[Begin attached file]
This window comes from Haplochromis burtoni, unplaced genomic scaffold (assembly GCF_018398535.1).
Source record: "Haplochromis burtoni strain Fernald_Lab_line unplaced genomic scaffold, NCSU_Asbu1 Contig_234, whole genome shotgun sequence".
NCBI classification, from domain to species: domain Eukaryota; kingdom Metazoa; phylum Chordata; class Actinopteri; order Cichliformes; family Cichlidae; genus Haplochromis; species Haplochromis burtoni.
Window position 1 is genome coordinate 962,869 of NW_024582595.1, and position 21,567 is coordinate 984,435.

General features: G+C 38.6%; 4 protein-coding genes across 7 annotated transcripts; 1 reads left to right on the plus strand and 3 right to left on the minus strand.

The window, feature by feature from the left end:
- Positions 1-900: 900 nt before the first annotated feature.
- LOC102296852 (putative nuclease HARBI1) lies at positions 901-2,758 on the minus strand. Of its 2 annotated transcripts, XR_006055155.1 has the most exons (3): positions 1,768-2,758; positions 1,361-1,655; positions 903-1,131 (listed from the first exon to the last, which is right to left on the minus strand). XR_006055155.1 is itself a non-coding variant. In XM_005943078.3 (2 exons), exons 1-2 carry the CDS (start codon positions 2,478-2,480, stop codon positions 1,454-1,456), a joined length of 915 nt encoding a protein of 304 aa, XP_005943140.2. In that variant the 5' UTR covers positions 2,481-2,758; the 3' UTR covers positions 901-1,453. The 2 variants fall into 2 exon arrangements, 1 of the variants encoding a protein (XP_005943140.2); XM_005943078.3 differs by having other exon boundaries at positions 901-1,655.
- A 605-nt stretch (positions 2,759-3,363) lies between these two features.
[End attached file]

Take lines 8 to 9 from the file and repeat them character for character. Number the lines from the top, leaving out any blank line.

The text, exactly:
- LOC102296852 (putative nuclease HARBI1) lies at positions 901-2,758 on the minus strand. Of its 2 annotated transcripts, XR_006055155.1 has the most exons (3): positions 1,768-2,758; positions 1,361-1,655; positions 903-1,131 (listed from the first exon to the last, which is right to left on the minus strand). XR_006055155.1 is itself a non-coding variant. In XM_005943078.3 (2 exons), exons 1-2 carry the CDS (start codon positions 2,478-2,480, stop codon positions 1,454-1,456), a joined length of 915 nt encoding a protein of 304 aa, XP_005943140.2. In that variant the 5' UTR covers positions 2,481-2,758; the 3' UTR covers positions 901-1,453. The 2 variants fall into 2 exon arrangements, 1 of the variants encoding a protein (XP_005943140.2); XM_005943078.3 differs by having other exon boundaries at positions 901-1,655.
- A 605-nt stretch (positions 2,759-3,363) lies between these two features.